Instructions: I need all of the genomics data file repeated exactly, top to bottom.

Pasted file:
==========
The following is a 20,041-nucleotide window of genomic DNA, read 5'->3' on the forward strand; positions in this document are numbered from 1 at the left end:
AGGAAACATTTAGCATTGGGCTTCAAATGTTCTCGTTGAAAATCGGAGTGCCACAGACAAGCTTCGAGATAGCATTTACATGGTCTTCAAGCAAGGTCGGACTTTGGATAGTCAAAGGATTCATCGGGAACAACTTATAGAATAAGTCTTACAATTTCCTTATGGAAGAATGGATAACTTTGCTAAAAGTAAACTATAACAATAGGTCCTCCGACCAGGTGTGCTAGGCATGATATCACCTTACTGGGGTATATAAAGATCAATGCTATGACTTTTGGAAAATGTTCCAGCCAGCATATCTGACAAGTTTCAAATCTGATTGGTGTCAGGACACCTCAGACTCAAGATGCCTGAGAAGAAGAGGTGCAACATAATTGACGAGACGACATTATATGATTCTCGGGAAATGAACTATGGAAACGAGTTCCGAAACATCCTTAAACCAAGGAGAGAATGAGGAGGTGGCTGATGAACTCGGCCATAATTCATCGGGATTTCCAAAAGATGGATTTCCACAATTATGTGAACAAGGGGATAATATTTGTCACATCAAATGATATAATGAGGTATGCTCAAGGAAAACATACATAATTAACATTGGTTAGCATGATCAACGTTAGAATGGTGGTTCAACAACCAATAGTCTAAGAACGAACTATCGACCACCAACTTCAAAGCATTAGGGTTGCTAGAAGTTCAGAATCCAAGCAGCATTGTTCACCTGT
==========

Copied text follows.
The following is a 20,041-nucleotide window of genomic DNA, read 5'->3' on the forward strand; positions in this document are numbered from 1 at the left end:
AGGAAACATTTAGCATTGGGCTTCAAATGTTCTCGTTGAAAATCGGAGTGCCACAGACAAGCTTCGAGATAGCATTTACATGGTCTTCAAGCAAGGTCGGACTTTGGATAGTCAAAGGATTCATCGGGAACAACTTATAGAATAAGTCTTACAATTTCCTTATGGAAGAATGGATAACTTTGCTAAAAGTAAACTATAACAATAGGTCCTCCGACCAGGTGTGCTAGGCATGATATCACCTTACTGGGGTATATAAAGATCAATGCTATGACTTTTGGAAAATGTTCCAGCCAGCATATCTGACAAGTTTCAAATCTGATTGGTGTCAGGACACCTCAGACTCAAGATGCCTGAGAAGAAGAGGTGCAACATAATTGACGAGACGACATTATATGATTCTCGGGAAATGAACTATGGAAACGAGTTCCGAAACATCCTTAAACCAAGGAGAGAATGAGGAGGTGGCTGATGAACTCGGCCATAATTCATCGGGATTTCCAAAAGATGGATTTCCACAATTATGTGAACAAGGGGATAATATTTGTCACATCAAATGATATAATGAGGTATGCTCAAGGAAAACATACATAATTAACATTGGTTAGCATGATCAACGTTAGAATGGTGGTTCAACAACCAATAGTCTAAGAACGAACTATCGACCACCAACTTCAAAGCATTAGGGTTGCTAGAAGTTCAGAATCCAAGCAGCATTGTTCACCTGT